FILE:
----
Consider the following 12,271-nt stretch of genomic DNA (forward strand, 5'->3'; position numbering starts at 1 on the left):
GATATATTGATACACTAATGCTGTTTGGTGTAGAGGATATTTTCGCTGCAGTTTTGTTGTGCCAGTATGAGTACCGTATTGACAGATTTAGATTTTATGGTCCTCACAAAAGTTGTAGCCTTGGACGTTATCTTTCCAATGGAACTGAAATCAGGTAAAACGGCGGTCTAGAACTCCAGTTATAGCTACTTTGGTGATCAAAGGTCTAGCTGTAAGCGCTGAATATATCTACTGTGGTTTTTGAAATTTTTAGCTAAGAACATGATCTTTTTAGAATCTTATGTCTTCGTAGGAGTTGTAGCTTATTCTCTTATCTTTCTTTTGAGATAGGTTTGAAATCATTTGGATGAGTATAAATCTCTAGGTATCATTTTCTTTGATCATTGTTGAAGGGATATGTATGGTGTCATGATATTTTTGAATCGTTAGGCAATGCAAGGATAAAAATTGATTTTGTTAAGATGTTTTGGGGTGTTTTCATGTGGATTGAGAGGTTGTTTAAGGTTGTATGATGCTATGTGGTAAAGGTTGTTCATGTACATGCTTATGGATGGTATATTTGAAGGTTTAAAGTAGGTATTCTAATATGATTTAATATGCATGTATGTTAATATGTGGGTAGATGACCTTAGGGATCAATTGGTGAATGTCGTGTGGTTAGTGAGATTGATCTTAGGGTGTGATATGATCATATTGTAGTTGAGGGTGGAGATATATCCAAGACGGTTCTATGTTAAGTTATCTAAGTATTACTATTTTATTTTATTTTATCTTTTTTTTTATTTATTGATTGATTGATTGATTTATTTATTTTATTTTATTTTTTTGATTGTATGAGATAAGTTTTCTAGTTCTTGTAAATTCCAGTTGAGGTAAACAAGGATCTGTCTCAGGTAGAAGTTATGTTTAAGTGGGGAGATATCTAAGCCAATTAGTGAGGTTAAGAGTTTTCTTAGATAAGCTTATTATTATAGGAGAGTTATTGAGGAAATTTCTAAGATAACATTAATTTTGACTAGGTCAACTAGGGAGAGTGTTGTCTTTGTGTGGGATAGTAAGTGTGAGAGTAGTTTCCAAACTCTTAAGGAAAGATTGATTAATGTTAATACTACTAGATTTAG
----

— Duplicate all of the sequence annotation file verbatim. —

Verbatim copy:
Consider the following 12,271-nt stretch of genomic DNA (forward strand, 5'->3'; position numbering starts at 1 on the left):
GATATATTGATACACTAATGCTGTTTGGTGTAGAGGATATTTTCGCTGCAGTTTTGTTGTGCCAGTATGAGTACCGTATTGACAGATTTAGATTTTATGGTCCTCACAAAAGTTGTAGCCTTGGACGTTATCTTTCCAATGGAACTGAAATCAGGTAAAACGGCGGTCTAGAACTCCAGTTATAGCTACTTTGGTGATCAAAGGTCTAGCTGTAAGCGCTGAATATATCTACTGTGGTTTTTGAAATTTTTAGCTAAGAACATGATCTTTTTAGAATCTTATGTCTTCGTAGGAGTTGTAGCTTATTCTCTTATCTTTCTTTTGAGATAGGTTTGAAATCATTTGGATGAGTATAAATCTCTAGGTATCATTTTCTTTGATCATTGTTGAAGGGATATGTATGGTGTCATGATATTTTTGAATCGTTAGGCAATGCAAGGATAAAAATTGATTTTGTTAAGATGTTTTGGGGTGTTTTCATGTGGATTGAGAGGTTGTTTAAGGTTGTATGATGCTATGTGGTAAAGGTTGTTCATGTACATGCTTATGGATGGTATATTTGAAGGTTTAAAGTAGGTATTCTAATATGATTTAATATGCATGTATGTTAATATGTGGGTAGATGACCTTAGGGATCAATTGGTGAATGTCGTGTGGTTAGTGAGATTGATCTTAGGGTGTGATATGATCATATTGTAGTTGAGGGTGGAGATATATCCAAGACGGTTCTATGTTAAGTTATCTAAGTATTACTATTTTATTTTATTTTATCTTTTTTTTTATTTATTGATTGATTGATTGATTTATTTATTTTATTTTATTTTTTTGATTGTATGAGATAAGTTTTCTAGTTCTTGTAAATTCCAGTTGAGGTAAACAAGGATCTGTCTCAGGTAGAAGTTATGTTTAAGTGGGGAGATATCTAAGCCAATTAGTGAGGTTAAGAGTTTTCTTAGATAAGCTTATTATTATAGGAGAGTTATTGAGGAAATTTCTAAGATAACATTAATTTTGACTAGGTCAACTAGGGAGAGTGTTGTCTTTGTGTGGGATAGTAAGTGTGAGAGTAGTTTCCAAACTCTTAAGGAAAGATTGATTAATGTTAATACTACTAGATTTAG